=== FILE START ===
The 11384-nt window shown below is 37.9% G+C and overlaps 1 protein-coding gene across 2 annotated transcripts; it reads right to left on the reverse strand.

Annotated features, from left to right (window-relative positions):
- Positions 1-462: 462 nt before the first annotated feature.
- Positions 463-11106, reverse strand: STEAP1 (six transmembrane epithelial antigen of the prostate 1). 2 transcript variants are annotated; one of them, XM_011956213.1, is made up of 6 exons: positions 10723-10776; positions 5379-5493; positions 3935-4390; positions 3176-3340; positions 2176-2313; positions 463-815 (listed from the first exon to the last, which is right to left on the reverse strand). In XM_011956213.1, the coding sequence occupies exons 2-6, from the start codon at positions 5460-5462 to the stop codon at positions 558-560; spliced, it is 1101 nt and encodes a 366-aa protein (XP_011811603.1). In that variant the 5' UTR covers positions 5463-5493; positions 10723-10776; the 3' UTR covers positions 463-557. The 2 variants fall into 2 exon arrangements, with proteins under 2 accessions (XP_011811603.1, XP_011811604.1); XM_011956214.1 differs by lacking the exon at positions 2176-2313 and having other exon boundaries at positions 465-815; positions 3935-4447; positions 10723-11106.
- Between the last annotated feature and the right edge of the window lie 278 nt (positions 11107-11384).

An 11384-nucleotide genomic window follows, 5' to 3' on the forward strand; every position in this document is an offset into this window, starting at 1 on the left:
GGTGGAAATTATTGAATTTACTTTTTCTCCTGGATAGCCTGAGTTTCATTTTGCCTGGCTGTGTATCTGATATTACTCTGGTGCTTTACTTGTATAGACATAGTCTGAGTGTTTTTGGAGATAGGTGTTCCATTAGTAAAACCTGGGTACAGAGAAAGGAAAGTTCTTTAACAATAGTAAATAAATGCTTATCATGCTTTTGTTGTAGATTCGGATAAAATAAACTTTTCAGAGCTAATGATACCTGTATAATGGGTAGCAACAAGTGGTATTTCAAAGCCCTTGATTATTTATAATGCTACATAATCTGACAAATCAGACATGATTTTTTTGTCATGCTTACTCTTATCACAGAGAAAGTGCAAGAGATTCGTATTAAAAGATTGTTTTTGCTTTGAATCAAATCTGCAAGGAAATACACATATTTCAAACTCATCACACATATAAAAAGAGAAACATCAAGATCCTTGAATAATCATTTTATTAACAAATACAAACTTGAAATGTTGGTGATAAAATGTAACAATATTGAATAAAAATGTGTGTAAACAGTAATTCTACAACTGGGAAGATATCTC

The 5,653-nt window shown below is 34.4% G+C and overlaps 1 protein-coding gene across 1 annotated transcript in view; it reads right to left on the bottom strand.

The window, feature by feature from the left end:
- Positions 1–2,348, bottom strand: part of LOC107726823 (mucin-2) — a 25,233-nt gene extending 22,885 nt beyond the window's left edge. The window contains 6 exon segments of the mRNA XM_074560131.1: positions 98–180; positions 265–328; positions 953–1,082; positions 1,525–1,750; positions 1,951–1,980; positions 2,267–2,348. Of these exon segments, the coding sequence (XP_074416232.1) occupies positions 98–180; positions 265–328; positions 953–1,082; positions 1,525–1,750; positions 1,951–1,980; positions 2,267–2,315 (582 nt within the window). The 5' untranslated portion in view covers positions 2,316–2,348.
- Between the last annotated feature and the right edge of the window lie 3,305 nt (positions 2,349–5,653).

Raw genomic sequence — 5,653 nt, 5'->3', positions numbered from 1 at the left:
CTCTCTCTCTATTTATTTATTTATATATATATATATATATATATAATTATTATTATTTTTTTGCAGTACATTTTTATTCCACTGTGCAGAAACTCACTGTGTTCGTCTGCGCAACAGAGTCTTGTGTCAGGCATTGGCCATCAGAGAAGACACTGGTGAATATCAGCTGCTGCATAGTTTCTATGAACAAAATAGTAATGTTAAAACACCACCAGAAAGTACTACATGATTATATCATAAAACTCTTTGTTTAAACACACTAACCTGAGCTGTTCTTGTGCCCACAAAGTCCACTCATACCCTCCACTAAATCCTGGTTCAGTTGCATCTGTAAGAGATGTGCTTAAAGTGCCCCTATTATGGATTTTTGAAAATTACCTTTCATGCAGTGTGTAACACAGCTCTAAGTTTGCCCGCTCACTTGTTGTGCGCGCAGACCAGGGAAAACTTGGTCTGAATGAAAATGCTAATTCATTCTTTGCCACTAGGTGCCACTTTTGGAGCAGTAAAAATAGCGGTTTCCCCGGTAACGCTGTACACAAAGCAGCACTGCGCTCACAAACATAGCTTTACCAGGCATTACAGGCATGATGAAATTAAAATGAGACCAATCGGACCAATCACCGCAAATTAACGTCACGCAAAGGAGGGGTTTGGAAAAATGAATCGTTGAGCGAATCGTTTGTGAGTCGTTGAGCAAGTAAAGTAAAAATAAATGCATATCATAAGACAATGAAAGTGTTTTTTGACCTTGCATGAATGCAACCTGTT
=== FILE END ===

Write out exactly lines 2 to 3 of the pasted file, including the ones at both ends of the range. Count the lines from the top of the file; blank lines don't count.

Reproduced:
Annotated features, from left to right (window-relative positions):
- Positions 1-462: 462 nt before the first annotated feature.